This patient’s presentation is consistent with a lingual thyroid. When obstructive symptoms are present, surgical excision of the ectopic thyroid tissue followed by appropriate thyroid hormone replacement is the best management.
A lingual thyroid results from failure of the normal caudal migration of the thyroid gland from the foramen cecum down to its normal position anterior to the larynx and trachea. Either the entire thyroid or just a portion of the gland may fail to migrate. Hypothyroid symptoms are noted in up to 30% of patients with a lingual thyroid. Caution must be used in surgically excising a lingual thyroid, as this may be the only thyroid tissue in the patient, with removal leading to severe hypothyroidism.
Walling reviews ectopic thyroid tissue. Ectopic thyroid tissue can appear in any position from the base of the tongue to the mediastinum (see Illustration C). Symptoms associated with ectopic thyroid tissue are varied: some are asymptomatic, others may experience symptoms related to local obstruction or hemorrhage. Thyroid supplementation is often required in these patients.
Toso et al. describe the management of ectopic lingual thyroid. The ectopic thyroid tissue may be the only thyroid tissue present in the patient, thus for patients with mild symptoms, the authors recommend conservative substitutive thyroid hormone therapy only. If the ectopic thyroid tissue is causing obstructive symptoms, particularly of the airway, they recommend surgical removal. With surgical removal, thyroid function must be evaluated pre- and post-operatively due to the risk of post-operative hypothyroidism.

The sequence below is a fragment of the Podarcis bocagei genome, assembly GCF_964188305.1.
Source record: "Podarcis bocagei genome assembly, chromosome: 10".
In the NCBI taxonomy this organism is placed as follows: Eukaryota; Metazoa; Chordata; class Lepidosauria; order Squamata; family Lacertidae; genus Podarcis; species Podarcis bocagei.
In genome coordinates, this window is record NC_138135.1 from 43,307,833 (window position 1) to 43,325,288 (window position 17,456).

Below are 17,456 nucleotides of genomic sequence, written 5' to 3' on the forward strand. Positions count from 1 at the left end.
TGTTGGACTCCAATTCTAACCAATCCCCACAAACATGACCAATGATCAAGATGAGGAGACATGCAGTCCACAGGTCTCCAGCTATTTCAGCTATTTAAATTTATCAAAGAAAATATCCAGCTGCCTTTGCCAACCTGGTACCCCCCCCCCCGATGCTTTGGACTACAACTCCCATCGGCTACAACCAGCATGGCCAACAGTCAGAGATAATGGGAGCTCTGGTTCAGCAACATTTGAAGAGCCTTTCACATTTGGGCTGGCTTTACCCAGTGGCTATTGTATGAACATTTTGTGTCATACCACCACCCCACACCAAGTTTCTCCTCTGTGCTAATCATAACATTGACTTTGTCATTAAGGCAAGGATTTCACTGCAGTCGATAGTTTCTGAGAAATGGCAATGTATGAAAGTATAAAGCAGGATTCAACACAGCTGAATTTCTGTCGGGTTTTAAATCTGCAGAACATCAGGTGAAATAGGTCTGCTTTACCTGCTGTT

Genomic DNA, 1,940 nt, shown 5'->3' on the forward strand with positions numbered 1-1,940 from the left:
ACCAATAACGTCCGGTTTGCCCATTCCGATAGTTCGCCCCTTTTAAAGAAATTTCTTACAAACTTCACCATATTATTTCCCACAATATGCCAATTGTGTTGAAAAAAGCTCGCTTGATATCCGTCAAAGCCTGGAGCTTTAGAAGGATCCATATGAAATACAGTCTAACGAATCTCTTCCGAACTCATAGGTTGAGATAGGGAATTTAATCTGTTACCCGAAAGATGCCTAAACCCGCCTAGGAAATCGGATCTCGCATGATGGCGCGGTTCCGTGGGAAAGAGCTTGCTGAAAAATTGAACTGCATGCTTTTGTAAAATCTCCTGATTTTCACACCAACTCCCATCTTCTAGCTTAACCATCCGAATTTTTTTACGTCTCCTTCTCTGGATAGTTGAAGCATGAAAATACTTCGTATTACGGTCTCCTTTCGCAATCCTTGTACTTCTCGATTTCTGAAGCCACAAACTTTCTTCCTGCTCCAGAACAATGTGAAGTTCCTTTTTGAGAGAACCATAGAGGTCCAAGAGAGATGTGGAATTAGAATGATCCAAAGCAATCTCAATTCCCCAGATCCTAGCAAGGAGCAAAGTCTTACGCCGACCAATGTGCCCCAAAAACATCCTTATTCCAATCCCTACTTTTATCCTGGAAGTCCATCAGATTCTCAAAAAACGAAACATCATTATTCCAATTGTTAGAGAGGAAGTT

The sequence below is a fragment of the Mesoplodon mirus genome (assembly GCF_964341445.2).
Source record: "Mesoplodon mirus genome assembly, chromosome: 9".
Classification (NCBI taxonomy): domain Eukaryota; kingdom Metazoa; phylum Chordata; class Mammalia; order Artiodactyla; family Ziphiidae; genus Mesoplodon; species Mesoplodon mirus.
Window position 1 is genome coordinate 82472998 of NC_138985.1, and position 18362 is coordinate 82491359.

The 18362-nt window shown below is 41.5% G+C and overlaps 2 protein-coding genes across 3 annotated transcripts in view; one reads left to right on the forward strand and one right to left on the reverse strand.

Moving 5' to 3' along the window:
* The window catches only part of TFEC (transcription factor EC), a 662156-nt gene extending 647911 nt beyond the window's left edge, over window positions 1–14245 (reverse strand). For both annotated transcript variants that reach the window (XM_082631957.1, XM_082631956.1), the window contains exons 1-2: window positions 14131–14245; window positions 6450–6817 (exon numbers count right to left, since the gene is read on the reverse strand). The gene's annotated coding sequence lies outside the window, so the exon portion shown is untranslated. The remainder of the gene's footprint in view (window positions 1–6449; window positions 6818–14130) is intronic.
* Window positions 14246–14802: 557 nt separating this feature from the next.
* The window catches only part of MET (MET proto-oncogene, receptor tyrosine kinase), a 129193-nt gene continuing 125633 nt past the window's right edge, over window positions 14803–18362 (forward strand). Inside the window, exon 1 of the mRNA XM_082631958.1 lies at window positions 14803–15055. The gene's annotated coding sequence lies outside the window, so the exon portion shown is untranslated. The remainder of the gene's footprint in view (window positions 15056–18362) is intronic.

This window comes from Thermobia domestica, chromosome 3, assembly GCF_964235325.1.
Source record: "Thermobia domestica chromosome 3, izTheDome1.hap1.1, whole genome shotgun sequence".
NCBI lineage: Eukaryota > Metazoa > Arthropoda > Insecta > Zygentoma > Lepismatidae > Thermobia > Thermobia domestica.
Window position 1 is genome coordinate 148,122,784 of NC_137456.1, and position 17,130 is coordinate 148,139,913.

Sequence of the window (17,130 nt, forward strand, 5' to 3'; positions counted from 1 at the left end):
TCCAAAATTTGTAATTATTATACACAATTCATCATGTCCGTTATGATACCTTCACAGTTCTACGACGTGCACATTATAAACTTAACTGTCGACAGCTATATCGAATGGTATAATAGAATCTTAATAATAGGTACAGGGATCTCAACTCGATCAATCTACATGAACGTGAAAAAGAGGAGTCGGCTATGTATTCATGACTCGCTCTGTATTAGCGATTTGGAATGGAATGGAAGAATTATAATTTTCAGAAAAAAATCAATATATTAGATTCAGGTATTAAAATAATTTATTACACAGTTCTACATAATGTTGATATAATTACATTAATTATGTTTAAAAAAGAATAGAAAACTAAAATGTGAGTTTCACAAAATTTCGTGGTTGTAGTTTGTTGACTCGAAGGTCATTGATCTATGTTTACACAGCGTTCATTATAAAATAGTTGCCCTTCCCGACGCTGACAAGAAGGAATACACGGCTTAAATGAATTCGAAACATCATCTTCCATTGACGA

Illustration A depicts a lingual thyroid gland manifesting as a red mass located at the base of the tongue.
Illustration B demonstrates how a lingual thyroid might obstruct the esophagus and thus lead to feeding difficulties.
Illustration C depicts possible locations for ectopic thyroid to occur.
Answer 1: This medication regimen would be more appropriate for a case of hyperthyroidism, such as Graves' disease.
Answer 2: Correct treatment for acute thyroiditis; however, antibiotic therapy will not address the hypothyroid symptoms noted in the presentation of this child.
Answer 3: Possible treatment for a lingual thyroid; however, given the patient's obstructive symptoms and resultant feeding difficulties, surgical excision would be preferred.
Answer 5: Both the hypothyroid and obstructive symptoms seen in this patient are indications for pursuing treatment.
Walling AD. Ectopic thyroid tissue. Am Fam Physician. 1987 Sep;36(3):147-50.
PMID:3630879 (Link to Abstract)
Toso A, Colombani F, Averono G, Aluffi P, Pia F. Lingual thyroid causing dysphagia and dyspnoea. Case reports and review of the literature. Acta Otorhinolaryngol Ital. 2009 Aug;29(4):213-7.
PMID:20161880 (Link to Abstract)